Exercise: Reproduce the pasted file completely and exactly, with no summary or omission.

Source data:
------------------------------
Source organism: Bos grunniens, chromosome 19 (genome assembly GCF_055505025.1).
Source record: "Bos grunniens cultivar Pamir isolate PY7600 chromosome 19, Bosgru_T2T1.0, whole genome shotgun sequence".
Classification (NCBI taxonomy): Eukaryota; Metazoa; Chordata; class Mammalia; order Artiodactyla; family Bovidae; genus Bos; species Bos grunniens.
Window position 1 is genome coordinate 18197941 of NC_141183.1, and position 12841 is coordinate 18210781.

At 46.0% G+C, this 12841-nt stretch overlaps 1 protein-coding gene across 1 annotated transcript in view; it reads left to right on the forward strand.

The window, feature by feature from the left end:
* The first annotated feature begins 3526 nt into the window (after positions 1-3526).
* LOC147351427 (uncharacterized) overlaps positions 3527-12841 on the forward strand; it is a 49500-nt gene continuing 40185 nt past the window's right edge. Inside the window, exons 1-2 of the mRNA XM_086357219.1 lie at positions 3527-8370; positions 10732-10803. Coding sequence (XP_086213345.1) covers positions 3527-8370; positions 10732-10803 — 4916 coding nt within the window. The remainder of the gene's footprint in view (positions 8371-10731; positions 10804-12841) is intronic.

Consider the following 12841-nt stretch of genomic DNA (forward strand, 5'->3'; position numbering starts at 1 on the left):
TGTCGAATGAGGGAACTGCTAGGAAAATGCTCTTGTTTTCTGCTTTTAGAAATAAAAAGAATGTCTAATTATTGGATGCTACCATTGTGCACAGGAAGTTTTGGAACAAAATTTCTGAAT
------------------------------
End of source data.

Source organism: Bos grunniens, chromosome 19 (genome assembly GCF_055505025.1).
Source record: "Bos grunniens cultivar Pamir isolate PY7600 chromosome 19, Bosgru_T2T1.0, whole genome shotgun sequence".
Classification (NCBI taxonomy): Eukaryota; Metazoa; Chordata; class Mammalia; order Artiodactyla; family Bovidae; genus Bos; species Bos grunniens.
Window position 1 is genome coordinate 18197941 of NC_141183.1, and position 12841 is coordinate 18210781.

At 46.0% G+C, this 12841-nt stretch overlaps 1 protein-coding gene across 1 annotated transcript in view; it reads left to right on the forward strand.

The window, feature by feature from the left end:
* The first annotated feature begins 3526 nt into the window (after positions 1-3526).
* LOC147351427 (uncharacterized) overlaps positions 3527-12841 on the forward strand; it is a 49500-nt gene continuing 40185 nt past the window's right edge. Inside the window, exons 1-2 of the mRNA XM_086357219.1 lie at positions 3527-8370; positions 10732-10803. Coding sequence (XP_086213345.1) covers positions 3527-8370; positions 10732-10803 — 4916 coding nt within the window. The remainder of the gene's footprint in view (positions 8371-10731; positions 10804-12841) is intronic.

Consider the following 12841-nt stretch of genomic DNA (forward strand, 5'->3'; position numbering starts at 1 on the left):
TGTCGAATGAGGGAACTGCTAGGAAAATGCTCTTGTTTTCTGCTTTTAGAAATAAAAAGAATGTCTAATTATTGGATGCTACCATTGTGCACAGGAAGTTTTGGAACAAAATTTCTGAAT